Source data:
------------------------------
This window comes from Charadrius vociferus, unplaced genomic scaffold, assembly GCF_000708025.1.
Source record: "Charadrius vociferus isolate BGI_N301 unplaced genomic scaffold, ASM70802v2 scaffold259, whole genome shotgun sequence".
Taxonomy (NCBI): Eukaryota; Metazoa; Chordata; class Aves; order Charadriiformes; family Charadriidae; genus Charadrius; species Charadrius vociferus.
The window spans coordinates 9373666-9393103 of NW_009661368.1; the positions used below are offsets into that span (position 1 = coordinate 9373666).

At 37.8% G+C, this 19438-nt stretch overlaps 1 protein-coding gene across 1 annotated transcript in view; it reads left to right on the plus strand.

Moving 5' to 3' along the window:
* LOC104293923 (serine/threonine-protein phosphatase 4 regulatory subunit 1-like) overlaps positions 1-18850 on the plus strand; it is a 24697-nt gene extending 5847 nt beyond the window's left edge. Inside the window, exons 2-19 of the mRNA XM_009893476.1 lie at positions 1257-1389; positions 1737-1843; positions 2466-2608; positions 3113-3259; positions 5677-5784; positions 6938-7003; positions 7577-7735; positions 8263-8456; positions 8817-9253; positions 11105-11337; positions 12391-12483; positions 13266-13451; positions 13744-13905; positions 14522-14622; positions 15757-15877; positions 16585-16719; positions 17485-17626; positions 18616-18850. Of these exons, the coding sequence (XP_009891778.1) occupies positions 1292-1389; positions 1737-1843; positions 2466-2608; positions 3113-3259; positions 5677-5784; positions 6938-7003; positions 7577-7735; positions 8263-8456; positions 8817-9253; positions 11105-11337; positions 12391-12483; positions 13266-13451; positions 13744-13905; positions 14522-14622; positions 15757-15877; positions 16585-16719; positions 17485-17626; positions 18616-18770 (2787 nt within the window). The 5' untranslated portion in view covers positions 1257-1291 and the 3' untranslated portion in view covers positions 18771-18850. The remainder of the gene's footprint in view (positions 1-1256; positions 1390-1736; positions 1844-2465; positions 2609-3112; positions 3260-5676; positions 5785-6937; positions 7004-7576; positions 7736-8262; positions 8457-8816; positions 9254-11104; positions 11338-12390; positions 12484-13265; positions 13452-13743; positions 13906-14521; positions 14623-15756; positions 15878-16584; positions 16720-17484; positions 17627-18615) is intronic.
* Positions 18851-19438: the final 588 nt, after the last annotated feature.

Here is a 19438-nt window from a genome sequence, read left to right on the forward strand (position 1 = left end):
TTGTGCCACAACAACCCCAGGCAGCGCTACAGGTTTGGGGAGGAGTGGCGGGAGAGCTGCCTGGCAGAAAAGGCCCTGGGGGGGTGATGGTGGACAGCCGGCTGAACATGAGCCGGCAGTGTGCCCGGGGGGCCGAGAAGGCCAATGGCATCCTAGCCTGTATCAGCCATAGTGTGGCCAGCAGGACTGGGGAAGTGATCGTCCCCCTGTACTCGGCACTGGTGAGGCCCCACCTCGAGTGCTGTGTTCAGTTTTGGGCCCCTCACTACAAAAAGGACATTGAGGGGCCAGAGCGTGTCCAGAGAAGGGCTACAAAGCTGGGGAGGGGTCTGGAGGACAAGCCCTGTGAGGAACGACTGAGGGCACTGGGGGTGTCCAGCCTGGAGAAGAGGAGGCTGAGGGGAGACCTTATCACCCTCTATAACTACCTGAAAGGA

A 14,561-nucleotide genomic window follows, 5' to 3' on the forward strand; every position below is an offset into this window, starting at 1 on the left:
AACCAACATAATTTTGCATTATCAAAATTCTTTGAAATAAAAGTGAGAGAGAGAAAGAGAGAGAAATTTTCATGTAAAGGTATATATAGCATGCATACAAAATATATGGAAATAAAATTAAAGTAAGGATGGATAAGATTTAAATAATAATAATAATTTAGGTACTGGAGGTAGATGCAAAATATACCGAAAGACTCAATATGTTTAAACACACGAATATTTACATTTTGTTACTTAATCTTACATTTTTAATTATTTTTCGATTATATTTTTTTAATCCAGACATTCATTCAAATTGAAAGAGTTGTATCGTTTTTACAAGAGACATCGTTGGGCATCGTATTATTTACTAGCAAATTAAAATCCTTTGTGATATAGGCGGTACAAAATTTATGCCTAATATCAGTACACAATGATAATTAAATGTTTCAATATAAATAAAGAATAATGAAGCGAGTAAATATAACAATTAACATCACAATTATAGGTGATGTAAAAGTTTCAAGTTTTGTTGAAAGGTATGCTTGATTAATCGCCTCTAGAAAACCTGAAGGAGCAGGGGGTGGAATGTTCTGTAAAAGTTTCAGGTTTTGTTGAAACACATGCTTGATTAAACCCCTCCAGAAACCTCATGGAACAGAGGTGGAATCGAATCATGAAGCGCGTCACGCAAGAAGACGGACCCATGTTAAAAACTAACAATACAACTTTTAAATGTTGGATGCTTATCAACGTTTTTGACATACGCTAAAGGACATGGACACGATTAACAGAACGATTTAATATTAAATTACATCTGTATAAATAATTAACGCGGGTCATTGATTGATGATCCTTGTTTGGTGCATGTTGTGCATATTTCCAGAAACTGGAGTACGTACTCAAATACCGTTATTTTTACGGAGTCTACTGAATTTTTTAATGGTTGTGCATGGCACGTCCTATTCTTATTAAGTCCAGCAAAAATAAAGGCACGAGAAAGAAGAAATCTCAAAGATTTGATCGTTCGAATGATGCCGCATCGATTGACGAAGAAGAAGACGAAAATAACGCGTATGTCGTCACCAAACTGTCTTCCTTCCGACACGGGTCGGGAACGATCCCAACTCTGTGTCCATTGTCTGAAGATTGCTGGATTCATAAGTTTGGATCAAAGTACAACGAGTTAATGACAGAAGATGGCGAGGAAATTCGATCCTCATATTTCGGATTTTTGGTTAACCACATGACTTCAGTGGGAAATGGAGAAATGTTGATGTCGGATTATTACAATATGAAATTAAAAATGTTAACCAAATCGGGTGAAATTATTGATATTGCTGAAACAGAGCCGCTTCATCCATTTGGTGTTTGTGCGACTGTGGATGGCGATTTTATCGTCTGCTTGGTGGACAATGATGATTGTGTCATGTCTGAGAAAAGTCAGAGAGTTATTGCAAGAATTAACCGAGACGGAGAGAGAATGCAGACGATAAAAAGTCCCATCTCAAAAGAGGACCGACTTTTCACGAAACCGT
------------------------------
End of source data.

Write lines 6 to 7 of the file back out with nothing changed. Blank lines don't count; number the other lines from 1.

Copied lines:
Moving 5' to 3' along the window:
* LOC104293923 (serine/threonine-protein phosphatase 4 regulatory subunit 1-like) overlaps positions 1-18850 on the plus strand; it is a 24697-nt gene extending 5847 nt beyond the window's left edge. Inside the window, exons 2-19 of the mRNA XM_009893476.1 lie at positions 1257-1389; positions 1737-1843; positions 2466-2608; positions 3113-3259; positions 5677-5784; positions 6938-7003; positions 7577-7735; positions 8263-8456; positions 8817-9253; positions 11105-11337; positions 12391-12483; positions 13266-13451; positions 13744-13905; positions 14522-14622; positions 15757-15877; positions 16585-16719; positions 17485-17626; positions 18616-18850. Of these exons, the coding sequence (XP_009891778.1) occupies positions 1292-1389; positions 1737-1843; positions 2466-2608; positions 3113-3259; positions 5677-5784; positions 6938-7003; positions 7577-7735; positions 8263-8456; positions 8817-9253; positions 11105-11337; positions 12391-12483; positions 13266-13451; positions 13744-13905; positions 14522-14622; positions 15757-15877; positions 16585-16719; positions 17485-17626; positions 18616-18770 (2787 nt within the window). The 5' untranslated portion in view covers positions 1257-1291 and the 3' untranslated portion in view covers positions 18771-18850. The remainder of the gene's footprint in view (positions 1-1256; positions 1390-1736; positions 1844-2465; positions 2609-3112; positions 3260-5676; positions 5785-6937; positions 7004-7576; positions 7736-8262; positions 8457-8816; positions 9254-11104; positions 11338-12390; positions 12484-13265; positions 13452-13743; positions 13906-14521; positions 14623-15756; positions 15878-16584; positions 16720-17484; positions 17627-18615) is intronic.